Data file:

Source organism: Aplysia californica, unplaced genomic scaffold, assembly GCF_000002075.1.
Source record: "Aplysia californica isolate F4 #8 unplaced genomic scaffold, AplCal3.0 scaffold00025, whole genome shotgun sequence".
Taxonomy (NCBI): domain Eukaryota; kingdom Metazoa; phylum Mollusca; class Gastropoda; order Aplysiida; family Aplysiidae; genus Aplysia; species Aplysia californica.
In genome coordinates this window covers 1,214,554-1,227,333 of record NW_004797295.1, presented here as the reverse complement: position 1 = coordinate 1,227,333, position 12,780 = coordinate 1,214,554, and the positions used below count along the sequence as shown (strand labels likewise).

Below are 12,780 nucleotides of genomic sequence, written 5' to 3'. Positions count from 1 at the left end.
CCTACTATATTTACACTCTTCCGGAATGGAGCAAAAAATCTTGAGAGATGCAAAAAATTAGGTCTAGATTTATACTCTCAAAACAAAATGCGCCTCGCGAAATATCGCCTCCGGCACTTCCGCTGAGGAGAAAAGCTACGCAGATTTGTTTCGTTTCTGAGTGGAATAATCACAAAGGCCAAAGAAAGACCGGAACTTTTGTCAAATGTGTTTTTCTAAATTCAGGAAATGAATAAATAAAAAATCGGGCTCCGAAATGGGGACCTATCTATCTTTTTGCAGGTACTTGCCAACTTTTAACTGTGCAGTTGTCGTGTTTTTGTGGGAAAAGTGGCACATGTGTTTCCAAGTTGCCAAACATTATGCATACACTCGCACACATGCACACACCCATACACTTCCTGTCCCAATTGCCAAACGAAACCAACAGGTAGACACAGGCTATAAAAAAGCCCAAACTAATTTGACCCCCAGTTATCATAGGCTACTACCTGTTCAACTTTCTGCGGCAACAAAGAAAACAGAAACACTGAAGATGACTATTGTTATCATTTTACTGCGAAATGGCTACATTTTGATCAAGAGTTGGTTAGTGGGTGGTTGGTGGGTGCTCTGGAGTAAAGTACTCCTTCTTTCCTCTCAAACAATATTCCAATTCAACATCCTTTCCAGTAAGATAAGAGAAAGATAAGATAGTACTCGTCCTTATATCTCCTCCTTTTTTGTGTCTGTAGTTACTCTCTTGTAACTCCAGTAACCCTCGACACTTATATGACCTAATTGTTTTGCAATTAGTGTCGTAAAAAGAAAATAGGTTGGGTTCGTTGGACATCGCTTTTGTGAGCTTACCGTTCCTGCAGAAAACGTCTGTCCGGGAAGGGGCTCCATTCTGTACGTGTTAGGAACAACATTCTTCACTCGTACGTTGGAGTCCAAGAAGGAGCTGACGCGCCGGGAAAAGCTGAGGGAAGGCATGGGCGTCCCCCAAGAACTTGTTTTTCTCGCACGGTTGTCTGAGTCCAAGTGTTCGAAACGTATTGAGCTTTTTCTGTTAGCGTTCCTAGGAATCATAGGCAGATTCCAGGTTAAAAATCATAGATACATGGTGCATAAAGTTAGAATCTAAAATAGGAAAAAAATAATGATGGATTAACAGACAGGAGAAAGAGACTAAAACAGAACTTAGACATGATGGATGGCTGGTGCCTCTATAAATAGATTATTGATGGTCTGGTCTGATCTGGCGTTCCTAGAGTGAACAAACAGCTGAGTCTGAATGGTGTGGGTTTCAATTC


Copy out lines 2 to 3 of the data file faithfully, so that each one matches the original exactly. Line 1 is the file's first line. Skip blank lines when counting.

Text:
Source record: "Aplysia californica isolate F4 #8 unplaced genomic scaffold, AplCal3.0 scaffold00025, whole genome shotgun sequence".
Taxonomy (NCBI): domain Eukaryota; kingdom Metazoa; phylum Mollusca; class Gastropoda; order Aplysiida; family Aplysiidae; genus Aplysia; species Aplysia californica.